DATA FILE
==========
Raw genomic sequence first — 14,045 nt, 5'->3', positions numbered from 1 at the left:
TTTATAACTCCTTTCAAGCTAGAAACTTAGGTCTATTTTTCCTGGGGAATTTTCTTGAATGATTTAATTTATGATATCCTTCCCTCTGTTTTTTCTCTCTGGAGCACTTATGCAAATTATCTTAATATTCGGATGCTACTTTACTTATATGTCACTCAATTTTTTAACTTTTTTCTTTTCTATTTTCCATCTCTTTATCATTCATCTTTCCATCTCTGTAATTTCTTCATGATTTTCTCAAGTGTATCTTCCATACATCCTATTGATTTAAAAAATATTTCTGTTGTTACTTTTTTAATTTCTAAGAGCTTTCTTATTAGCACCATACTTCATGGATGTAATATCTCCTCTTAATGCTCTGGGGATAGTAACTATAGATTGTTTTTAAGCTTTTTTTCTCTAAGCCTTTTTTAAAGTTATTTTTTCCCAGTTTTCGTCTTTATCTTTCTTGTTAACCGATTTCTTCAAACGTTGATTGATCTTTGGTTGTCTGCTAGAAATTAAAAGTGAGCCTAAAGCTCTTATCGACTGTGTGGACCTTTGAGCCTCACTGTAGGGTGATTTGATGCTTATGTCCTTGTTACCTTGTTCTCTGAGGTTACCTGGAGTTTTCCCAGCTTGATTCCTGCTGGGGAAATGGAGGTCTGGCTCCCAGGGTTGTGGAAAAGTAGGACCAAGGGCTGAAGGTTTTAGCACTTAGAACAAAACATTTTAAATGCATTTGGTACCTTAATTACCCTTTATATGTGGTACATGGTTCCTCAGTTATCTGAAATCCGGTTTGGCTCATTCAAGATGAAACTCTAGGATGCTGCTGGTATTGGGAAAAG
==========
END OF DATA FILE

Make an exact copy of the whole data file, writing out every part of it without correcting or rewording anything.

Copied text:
Raw genomic sequence first — 14,045 nt, 5'->3', positions numbered from 1 at the left:
TTTATAACTCCTTTCAAGCTAGAAACTTAGGTCTATTTTTCCTGGGGAATTTTCTTGAATGATTTAATTTATGATATCCTTCCCTCTGTTTTTTCTCTCTGGAGCACTTATGCAAATTATCTTAATATTCGGATGCTACTTTACTTATATGTCACTCAATTTTTTAACTTTTTTCTTTTCTATTTTCCATCTCTTTATCATTCATCTTTCCATCTCTGTAATTTCTTCATGATTTTCTCAAGTGTATCTTCCATACATCCTATTGATTTAAAAAATATTTCTGTTGTTACTTTTTTAATTTCTAAGAGCTTTCTTATTAGCACCATACTTCATGGATGTAATATCTCCTCTTAATGCTCTGGGGATAGTAACTATAGATTGTTTTTAAGCTTTTTTTCTCTAAGCCTTTTTTAAAGTTATTTTTTCCCAGTTTTCGTCTTTATCTTTCTTGTTAACCGATTTCTTCAAACGTTGATTGATCTTTGGTTGTCTGCTAGAAATTAAAAGTGAGCCTAAAGCTCTTATCGACTGTGTGGACCTTTGAGCCTCACTGTAGGGTGATTTGATGCTTATGTCCTTGTTACCTTGTTCTCTGAGGTTACCTGGAGTTTTCCCAGCTTGATTCCTGCTGGGGAAATGGAGGTCTGGCTCCCAGGGTTGTGGAAAAGTAGGACCAAGGGCTGAAGGTTTTAGCACTTAGAACAAAACATTTTAAATGCATTTGGTACCTTAATTACCCTTTATATGTGGTACATGGTTCCTCAGTTATCTGAAATCCGGTTTGGCTCATTCAAGATGAAACTCTAGGATGCTGCTGGTATTGGGAAAAG